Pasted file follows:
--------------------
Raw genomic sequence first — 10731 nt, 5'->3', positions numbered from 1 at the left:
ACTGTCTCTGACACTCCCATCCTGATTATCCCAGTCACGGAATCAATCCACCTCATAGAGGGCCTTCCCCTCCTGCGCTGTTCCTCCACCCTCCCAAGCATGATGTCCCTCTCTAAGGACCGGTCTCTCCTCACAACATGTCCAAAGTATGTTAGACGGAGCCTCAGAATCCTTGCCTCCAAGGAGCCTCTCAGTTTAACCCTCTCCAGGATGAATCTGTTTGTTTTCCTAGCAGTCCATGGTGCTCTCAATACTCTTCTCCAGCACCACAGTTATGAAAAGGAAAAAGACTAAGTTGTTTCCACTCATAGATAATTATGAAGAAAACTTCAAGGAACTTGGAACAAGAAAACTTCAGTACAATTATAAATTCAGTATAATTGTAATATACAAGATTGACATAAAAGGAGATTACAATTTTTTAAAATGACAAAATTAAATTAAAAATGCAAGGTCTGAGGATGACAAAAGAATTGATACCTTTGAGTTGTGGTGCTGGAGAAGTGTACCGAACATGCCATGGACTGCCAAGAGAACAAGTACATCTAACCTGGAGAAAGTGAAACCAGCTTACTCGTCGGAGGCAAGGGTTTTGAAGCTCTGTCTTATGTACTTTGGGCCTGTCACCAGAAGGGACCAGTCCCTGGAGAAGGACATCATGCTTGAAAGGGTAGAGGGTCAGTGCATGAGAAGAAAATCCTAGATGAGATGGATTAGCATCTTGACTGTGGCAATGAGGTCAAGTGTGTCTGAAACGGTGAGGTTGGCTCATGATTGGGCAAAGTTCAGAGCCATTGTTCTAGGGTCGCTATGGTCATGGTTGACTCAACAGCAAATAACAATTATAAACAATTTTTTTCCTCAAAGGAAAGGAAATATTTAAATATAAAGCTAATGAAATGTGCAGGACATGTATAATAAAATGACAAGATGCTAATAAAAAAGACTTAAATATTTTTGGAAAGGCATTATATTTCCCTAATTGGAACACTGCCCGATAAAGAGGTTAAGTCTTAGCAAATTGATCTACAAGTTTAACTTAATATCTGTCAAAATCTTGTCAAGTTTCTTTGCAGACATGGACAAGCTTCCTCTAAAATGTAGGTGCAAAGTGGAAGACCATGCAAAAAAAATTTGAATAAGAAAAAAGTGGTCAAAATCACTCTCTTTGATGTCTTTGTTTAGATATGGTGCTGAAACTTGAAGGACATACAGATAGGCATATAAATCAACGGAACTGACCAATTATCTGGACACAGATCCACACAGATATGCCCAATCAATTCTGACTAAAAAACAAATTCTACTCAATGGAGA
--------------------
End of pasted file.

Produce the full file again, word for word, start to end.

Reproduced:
Raw genomic sequence first — 10731 nt, 5'->3', positions numbered from 1 at the left:
ACTGTCTCTGACACTCCCATCCTGATTATCCCAGTCACGGAATCAATCCACCTCATAGAGGGCCTTCCCCTCCTGCGCTGTTCCTCCACCCTCCCAAGCATGATGTCCCTCTCTAAGGACCGGTCTCTCCTCACAACATGTCCAAAGTATGTTAGACGGAGCCTCAGAATCCTTGCCTCCAAGGAGCCTCTCAGTTTAACCCTCTCCAGGATGAATCTGTTTGTTTTCCTAGCAGTCCATGGTGCTCTCAATACTCTTCTCCAGCACCACAGTTATGAAAAGGAAAAAGACTAAGTTGTTTCCACTCATAGATAATTATGAAGAAAACTTCAAGGAACTTGGAACAAGAAAACTTCAGTACAATTATAAATTCAGTATAATTGTAATATACAAGATTGACATAAAAGGAGATTACAATTTTTTAAAATGACAAAATTAAATTAAAAATGCAAGGTCTGAGGATGACAAAAGAATTGATACCTTTGAGTTGTGGTGCTGGAGAAGTGTACCGAACATGCCATGGACTGCCAAGAGAACAAGTACATCTAACCTGGAGAAAGTGAAACCAGCTTACTCGTCGGAGGCAAGGGTTTTGAAGCTCTGTCTTATGTACTTTGGGCCTGTCACCAGAAGGGACCAGTCCCTGGAGAAGGACATCATGCTTGAAAGGGTAGAGGGTCAGTGCATGAGAAGAAAATCCTAGATGAGATGGATTAGCATCTTGACTGTGGCAATGAGGTCAAGTGTGTCTGAAACGGTGAGGTTGGCTCATGATTGGGCAAAGTTCAGAGCCATTGTTCTAGGGTCGCTATGGTCATGGTTGACTCAACAGCAAATAACAATTATAAACAATTTTTTTCCTCAAAGGAAAGGAAATATTTAAATATAAAGCTAATGAAATGTGCAGGACATGTATAATAAAATGACAAGATGCTAATAAAAAAGACTTAAATATTTTTGGAAAGGCATTATATTTCCCTAATTGGAACACTGCCCGATAAAGAGGTTAAGTCTTAGCAAATTGATCTACAAGTTTAACTTAATATCTGTCAAAATCTTGTCAAGTTTCTTTGCAGACATGGACAAGCTTCCTCTAAAATGTAGGTGCAAAGTGGAAGACCATGCAAAAAAAATTTGAATAAGAAAAAAGTGGTCAAAATCACTCTCTTTGATGTCTTTGTTTAGATATGGTGCTGAAACTTGAAGGACATACAGATAGGCATATAAATCAACGGAACTGACCAATTATCTGGACACAGATCCACACAGATATGCCCAATCAATTCTGACTAAAAAACAAATTCTACTCAATGGAGA